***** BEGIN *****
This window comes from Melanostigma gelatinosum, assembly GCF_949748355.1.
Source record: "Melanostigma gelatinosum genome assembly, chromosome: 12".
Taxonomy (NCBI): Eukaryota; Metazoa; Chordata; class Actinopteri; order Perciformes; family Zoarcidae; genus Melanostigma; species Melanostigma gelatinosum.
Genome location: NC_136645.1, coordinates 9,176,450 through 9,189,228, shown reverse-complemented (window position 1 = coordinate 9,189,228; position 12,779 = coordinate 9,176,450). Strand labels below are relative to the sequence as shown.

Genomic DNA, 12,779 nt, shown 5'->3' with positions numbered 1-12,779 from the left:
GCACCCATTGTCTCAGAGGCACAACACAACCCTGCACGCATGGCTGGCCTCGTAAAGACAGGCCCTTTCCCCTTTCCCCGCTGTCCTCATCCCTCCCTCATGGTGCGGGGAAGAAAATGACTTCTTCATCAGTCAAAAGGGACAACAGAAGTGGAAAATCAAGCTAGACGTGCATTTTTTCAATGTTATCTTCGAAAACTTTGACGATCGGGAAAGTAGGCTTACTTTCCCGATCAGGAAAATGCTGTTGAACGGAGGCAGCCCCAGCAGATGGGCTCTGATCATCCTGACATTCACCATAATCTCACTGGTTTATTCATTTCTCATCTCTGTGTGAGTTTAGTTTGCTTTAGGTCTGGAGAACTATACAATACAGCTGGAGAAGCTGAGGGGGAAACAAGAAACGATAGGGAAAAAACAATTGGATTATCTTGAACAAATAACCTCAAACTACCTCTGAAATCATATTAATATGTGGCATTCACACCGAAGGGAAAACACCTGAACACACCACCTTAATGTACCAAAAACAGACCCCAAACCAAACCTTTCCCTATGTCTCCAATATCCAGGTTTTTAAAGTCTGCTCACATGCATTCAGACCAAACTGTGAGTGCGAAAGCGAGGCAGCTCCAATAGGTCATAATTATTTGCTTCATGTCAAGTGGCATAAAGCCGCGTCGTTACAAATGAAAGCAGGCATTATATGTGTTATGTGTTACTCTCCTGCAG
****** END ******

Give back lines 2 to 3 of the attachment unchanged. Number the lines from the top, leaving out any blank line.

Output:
Source record: "Melanostigma gelatinosum genome assembly, chromosome: 12".
Taxonomy (NCBI): Eukaryota; Metazoa; Chordata; class Actinopteri; order Perciformes; family Zoarcidae; genus Melanostigma; species Melanostigma gelatinosum.